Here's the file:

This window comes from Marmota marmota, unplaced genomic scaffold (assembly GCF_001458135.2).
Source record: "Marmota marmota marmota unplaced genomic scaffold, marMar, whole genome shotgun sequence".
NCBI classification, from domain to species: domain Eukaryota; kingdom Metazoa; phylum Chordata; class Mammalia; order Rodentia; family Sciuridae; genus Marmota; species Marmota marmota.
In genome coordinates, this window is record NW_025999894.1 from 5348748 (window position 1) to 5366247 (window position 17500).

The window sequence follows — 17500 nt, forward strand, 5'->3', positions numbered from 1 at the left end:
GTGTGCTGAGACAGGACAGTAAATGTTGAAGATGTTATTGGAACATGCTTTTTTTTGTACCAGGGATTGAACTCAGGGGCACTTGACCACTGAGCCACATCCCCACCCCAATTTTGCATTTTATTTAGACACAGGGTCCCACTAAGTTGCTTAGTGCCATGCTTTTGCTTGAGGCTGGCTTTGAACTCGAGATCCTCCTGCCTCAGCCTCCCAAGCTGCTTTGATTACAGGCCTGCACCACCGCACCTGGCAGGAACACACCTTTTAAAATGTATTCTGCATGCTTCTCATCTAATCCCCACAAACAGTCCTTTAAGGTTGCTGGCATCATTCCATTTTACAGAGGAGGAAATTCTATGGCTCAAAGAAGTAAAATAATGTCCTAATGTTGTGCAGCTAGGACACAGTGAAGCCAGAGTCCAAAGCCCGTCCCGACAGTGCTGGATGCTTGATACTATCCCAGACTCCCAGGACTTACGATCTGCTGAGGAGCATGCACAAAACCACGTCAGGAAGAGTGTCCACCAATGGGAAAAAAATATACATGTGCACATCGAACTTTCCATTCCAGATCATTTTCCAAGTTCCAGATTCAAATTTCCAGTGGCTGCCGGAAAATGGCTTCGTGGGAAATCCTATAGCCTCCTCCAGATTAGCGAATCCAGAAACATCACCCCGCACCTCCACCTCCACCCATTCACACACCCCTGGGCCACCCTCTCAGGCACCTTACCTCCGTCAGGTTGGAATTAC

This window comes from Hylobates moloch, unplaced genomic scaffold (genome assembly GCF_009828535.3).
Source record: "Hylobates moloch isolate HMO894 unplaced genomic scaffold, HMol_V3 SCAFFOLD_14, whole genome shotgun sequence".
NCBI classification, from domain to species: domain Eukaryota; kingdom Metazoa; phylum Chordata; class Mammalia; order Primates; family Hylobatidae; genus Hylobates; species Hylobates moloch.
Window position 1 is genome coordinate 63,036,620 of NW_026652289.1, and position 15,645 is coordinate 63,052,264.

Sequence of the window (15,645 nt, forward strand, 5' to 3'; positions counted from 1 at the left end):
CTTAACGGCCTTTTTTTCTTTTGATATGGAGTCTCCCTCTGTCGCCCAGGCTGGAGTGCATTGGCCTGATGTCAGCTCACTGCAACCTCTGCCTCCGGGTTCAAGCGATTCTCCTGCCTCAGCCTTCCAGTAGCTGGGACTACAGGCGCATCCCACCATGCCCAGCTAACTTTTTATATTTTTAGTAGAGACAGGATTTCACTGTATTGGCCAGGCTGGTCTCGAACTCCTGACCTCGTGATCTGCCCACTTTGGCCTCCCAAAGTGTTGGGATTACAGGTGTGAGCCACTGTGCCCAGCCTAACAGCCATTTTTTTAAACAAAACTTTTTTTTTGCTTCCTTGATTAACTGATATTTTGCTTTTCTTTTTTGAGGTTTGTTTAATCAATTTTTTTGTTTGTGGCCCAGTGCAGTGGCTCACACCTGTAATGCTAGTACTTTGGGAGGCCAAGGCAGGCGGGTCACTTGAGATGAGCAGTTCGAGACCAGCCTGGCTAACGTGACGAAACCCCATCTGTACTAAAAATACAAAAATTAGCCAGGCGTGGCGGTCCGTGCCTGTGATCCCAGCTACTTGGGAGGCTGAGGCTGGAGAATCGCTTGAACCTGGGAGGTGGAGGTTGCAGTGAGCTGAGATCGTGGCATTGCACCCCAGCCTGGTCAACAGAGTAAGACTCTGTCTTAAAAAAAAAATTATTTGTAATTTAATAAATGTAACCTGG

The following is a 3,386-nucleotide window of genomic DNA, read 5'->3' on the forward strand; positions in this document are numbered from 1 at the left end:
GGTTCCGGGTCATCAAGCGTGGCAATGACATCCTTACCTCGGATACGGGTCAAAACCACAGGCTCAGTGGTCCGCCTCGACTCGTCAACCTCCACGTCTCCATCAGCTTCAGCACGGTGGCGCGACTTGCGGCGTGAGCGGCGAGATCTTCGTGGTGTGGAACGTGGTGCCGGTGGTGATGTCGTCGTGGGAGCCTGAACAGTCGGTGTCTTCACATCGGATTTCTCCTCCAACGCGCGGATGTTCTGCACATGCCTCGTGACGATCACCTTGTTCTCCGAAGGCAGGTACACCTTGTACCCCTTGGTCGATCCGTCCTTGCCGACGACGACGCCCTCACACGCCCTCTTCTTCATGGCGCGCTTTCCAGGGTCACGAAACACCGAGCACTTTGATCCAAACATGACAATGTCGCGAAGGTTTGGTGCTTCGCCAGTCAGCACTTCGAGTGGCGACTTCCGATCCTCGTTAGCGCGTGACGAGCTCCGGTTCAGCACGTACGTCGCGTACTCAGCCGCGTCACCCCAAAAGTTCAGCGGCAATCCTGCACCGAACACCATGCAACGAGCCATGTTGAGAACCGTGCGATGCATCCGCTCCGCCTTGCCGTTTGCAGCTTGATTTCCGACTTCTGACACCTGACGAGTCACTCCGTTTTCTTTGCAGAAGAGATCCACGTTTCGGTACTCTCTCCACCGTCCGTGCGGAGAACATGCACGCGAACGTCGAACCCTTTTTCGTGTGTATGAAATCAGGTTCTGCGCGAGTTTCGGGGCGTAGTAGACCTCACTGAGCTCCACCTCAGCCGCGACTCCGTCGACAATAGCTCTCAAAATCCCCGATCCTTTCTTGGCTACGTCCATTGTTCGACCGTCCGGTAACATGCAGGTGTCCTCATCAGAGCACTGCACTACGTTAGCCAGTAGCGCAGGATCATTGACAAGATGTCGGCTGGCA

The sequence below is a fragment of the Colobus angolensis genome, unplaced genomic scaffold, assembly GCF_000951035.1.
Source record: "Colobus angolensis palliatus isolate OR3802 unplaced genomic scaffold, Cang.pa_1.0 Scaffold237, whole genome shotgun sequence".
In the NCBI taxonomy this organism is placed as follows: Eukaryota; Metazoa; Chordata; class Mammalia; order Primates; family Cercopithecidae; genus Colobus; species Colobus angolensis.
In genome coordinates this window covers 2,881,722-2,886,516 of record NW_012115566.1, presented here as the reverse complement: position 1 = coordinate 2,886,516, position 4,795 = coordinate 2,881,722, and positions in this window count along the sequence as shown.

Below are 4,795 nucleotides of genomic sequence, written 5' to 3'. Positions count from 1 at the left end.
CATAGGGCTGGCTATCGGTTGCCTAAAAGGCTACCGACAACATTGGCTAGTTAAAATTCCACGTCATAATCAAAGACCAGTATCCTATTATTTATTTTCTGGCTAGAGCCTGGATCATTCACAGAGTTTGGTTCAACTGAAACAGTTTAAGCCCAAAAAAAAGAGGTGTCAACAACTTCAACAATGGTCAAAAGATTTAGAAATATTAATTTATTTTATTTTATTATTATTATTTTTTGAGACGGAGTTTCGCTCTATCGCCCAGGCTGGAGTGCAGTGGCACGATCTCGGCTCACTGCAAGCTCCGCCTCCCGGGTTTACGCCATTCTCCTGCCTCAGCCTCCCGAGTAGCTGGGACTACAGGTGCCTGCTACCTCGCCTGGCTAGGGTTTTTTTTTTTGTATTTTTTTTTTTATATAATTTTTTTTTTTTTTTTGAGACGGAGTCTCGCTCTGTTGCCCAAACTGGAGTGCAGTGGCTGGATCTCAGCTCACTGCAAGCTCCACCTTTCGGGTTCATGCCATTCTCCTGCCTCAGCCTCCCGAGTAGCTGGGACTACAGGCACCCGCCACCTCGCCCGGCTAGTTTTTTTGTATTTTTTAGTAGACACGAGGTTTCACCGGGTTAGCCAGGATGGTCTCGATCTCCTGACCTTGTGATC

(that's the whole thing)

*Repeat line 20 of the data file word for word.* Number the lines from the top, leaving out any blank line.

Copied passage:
CATAGGGCTGGCTATCGGTTGCCTAAAAGGCTACCGACAACATTGGCTAGTTAAAATTCCACGTCATAATCAAAGACCAGTATCCTATTATTTATTTTCTGGCTAGAGCCTGGATCATTCACAGAGTTTGGTTCAACTGAAACAGTTTAAGCCCAAAAAAAAGAGGTGTCAACAACTTCAACAATGGTCAAAAGATTTAGAAATATTAATTTATTTTATTTTATTATTATTATTTTTTGAGACGGAGTTTCGCTCTATCGCCCAGGCTGGAGTGCAGTGGCACGATCTCGGCTCACTGCAAGCTCCGCCTCCCGGGTTTACGCCATTCTCCTGCCTCAGCCTCCCGAGTAGCTGGGACTACAGGTGCCTGCTACCTCGCCTGGCTAGGGTTTTTTTTTTTGTATTTTTTTTTTTATATAATTTTTTTTTTTTTTTTGAGACGGAGTCTCGCTCTGTTGCCCAAACTGGAGTGCAGTGGCTGGATCTCAGCTCACTGCAAGCTCCACCTTTCGGGTTCATGCCATTCTCCTGCCTCAGCCTCCCGAGTAGCTGGGACTACAGGCACCCGCCACCTCGCCCGGCTAGTTTTTTTGTATTTTTTAGTAGACACGAGGTTTCACCGGGTTAGCCAGGATGGTCTCGATCTCCTGACCTTGTGATC